1. The Cloak
Chapter 1 – The Cloak
Tomorrow would not be the same as today. Éomer thought he would feel it more than anyone. Except Aragorn, of course. Gondor would have a new King, and he would have to start getting used to the idea of being a King himself. They had called him King when Théoden died on that bloody battle ground, and they called him King now. Maybe he would not really feel he had taken on the role until the previous Lord of the Mark lay interned in his green barrow. Perhaps then would he be able to accept that the title really belonged to him.
Éomer wondered if he wanted tomorrow to come at all. He felt happy here. Surrounded by friends, old and new. He looked across to Minas Tirith. The rays of a dying sun were picking up the crystals in the stone blocks and turning the whole of the west side of the White City into a shimmering pink edifice. No, he should not be thinking like this. Too many had fought and died for him to resent tomorrow coming. Tonight he would enjoy the comradeship of their last camp and in the morning he would follow Aragorn into a new future.
The sound of Aragorn’s voice made him start. The aspiring King of Gondor stood in the doorway of his tent, beckoning him over. Well, you could hardly call it a tent: pavilions were what they called them here. They had been sent out from the City to Cormallen, and then loaded onto the ships with everything else and erected again here for just one night. Huge silken structures designed to house the Captains of the West in a manner befitting Gondor. The ones that had been given to him, Imrahil and Aragorn could have accommodated half an éored. Now they were all arranged in a circle on the Pelennor with the companies of Gondor and Rohan radiating out behind them like the spokes of a giant wheel. In the midst of the inner circle a huge fire blazed.
Éomer had been sitting alone in quiet contemplation, but as he got up to see what Aragorn wanted he saw the Hobbits leaving their tent and making for the fire. Another lively evening lay ahead.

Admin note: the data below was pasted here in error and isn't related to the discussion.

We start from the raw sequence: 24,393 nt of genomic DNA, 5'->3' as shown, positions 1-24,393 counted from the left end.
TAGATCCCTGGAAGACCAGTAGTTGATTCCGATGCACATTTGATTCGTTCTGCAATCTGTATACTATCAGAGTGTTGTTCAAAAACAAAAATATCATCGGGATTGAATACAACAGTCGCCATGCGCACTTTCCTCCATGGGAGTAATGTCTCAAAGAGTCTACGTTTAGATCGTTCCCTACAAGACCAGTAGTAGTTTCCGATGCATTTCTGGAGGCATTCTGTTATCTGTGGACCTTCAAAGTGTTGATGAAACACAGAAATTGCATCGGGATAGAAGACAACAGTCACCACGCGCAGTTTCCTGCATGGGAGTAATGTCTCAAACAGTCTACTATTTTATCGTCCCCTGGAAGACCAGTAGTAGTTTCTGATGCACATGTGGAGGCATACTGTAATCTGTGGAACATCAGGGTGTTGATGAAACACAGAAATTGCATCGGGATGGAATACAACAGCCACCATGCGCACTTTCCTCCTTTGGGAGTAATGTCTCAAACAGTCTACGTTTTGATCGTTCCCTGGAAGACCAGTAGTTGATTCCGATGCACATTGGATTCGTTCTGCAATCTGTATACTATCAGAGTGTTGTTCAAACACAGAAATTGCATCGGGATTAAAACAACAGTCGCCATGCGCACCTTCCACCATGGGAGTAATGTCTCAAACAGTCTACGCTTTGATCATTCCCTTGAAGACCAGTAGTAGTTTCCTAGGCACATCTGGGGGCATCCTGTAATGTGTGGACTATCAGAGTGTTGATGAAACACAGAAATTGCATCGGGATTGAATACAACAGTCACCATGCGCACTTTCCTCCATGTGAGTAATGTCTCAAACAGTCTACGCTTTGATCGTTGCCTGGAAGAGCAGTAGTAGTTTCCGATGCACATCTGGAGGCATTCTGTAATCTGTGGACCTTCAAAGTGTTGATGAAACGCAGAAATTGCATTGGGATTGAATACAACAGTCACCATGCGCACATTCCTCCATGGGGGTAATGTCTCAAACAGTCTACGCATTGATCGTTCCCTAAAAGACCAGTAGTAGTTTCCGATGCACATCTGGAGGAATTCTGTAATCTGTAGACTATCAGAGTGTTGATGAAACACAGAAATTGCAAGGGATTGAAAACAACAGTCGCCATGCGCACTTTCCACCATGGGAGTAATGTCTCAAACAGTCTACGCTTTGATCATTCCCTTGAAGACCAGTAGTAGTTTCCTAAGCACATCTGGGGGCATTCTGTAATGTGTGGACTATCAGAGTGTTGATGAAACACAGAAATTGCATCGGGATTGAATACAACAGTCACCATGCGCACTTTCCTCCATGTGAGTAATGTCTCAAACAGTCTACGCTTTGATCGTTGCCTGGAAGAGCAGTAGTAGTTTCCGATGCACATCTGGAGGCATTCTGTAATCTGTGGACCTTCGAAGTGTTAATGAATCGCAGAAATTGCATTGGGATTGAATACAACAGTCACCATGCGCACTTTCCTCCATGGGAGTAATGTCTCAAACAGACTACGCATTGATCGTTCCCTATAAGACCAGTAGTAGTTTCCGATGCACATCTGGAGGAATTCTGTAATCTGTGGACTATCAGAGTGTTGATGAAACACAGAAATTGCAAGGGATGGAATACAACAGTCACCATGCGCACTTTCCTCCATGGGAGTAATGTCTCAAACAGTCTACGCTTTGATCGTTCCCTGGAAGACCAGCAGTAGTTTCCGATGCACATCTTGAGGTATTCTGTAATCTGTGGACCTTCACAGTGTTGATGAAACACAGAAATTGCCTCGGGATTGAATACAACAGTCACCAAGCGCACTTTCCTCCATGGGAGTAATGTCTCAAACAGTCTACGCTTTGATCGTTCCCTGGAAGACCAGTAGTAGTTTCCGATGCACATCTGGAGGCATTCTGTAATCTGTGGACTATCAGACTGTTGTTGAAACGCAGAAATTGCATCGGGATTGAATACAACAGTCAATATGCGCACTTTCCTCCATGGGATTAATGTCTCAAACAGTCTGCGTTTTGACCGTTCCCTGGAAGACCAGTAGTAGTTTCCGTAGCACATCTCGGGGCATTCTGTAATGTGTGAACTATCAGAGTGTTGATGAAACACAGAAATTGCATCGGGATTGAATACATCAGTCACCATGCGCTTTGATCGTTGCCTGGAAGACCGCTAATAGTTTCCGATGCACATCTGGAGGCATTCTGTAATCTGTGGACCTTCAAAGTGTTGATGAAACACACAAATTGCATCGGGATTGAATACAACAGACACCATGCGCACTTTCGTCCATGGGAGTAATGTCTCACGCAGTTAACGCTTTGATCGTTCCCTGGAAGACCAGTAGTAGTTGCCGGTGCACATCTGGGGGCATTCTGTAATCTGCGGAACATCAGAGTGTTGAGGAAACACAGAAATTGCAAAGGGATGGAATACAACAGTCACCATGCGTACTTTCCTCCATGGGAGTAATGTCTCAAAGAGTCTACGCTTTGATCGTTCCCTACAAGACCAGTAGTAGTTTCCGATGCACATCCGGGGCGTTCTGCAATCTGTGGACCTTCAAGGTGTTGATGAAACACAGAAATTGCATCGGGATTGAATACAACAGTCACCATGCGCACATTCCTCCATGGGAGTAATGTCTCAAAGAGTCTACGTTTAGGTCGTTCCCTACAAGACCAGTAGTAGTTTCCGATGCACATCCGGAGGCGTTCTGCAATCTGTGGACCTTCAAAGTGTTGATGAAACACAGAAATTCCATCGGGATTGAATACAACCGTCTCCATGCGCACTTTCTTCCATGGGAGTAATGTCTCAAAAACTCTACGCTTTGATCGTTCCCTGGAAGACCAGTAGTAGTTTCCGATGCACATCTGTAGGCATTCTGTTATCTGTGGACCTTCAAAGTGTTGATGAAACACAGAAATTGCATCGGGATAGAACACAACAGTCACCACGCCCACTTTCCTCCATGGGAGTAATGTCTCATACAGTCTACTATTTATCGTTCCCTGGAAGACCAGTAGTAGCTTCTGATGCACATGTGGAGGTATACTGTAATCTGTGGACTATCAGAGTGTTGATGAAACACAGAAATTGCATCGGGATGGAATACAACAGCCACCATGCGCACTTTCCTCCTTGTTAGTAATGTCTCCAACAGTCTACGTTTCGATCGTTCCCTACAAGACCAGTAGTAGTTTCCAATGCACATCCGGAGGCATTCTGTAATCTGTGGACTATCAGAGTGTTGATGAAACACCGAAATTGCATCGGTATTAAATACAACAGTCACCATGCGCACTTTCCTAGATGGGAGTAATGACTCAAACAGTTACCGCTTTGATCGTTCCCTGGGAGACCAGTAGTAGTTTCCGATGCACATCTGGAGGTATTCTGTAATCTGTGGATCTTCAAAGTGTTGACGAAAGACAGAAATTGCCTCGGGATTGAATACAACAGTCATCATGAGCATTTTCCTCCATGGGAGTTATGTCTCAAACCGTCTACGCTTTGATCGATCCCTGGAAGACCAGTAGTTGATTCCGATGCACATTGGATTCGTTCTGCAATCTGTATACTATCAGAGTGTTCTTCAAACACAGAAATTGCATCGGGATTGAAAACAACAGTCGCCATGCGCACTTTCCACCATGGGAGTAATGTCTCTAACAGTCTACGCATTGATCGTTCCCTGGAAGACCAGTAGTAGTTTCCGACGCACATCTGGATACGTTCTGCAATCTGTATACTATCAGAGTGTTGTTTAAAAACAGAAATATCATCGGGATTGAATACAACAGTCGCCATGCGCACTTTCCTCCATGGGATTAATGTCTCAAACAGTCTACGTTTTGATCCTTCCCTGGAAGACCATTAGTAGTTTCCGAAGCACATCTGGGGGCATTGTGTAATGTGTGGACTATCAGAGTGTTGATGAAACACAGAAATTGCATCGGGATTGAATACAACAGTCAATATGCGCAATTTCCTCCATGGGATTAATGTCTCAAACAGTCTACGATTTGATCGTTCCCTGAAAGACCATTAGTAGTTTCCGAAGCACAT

Aragorn grinned at his approach and held the flap open for him, “Come and look at this.”
Éomer ducked under his friend’s arm and stepped into a tent very much like his own. Richly woven rugs clothed the ground and a cot, some chairs, a cabinet and a table covered with a standard, provided the furnishings. A suit of shiny black armour hung on a stand, in fact it looked almost as if someone was wearing it. Draped around the shoulders of the ceremonial outfit, at least Éomer thought it must be ceremonial, it would be useless for anything else, was a white cloak. A pristine white cloak. He glanced at Aragorn trying to conceal his mirth. The Ranger said nothing but raised one eyebrow, which drew attention to the laughter barely hidden in his deep grey eyes.
Éomer started to chuckle softly, “Where did that come from?”
“From the deep vaults beneath Minas Tirith, I imagine. I think Gandalf organised it. He has been showing a decided leaning towards the theatrical lately.” Aragorn went to the cabinet and took out a wineskin and two goblets. All three items were decorated with the White Tree of Gondor.
Éomer surveyed the outfit with a thoughtful expression, “You must allow him that. After all, his carefully laid plans have come to fruition. Mind you,” he said, laughing deeply, “the once ranger can probably get away with it. A dedicated warrior like me would look totally ridiculous.” He took the proffered goblet and raised it in the air to connect with Aragorn’s.
“Éomer, you do not fool me. There is much more than just the warrior in you and it’s a wonder he hasn’t found you something similar.”
Aragorn burst out laughing, “He hasn’t?”
“No, not exactly. But my armour disappeared for twenty- four hours and when I got I back I hardly recognised it. In fact I had forgotten that the leather was once coloured at all. And,” he shook his head disbelievingly, “I have a new cloak.”
“A new cloak. Not a white one?”
An amused snigger left no doubt as to Eomer’s mirth, “No, I don’t think anyone would seriously put me in a white cloak. I have a brand new ceremonial royal cloak. It came all the way from Edoras.”
“Someone fetched one?”
“Yes, but I understand that Elfhelm arranged it. Although why, with all the other things he has to do, he would send a messenger all that distance to fetch me a cloak, I can’t begin to think.”
Éomer twisted his lips into a somewhat ironic smile, “I think I hear activity outside. Are we going to join them? It is our last night.”
“You are sad about that,” a statement from Aragorn, not a question.
“A bit, I suppose. The last few weeks have been a respite. A building up of strength before the future has to be faced. That future will be hard for the Riddermark, at least in the short term.”
“It will not be as hard as it could have been. And you are not alone, Éomer. Gondor will honour its debts.”
“There is no debt. What we did we did for ourselves as well as for Gondor. Gondor owes us nothing.”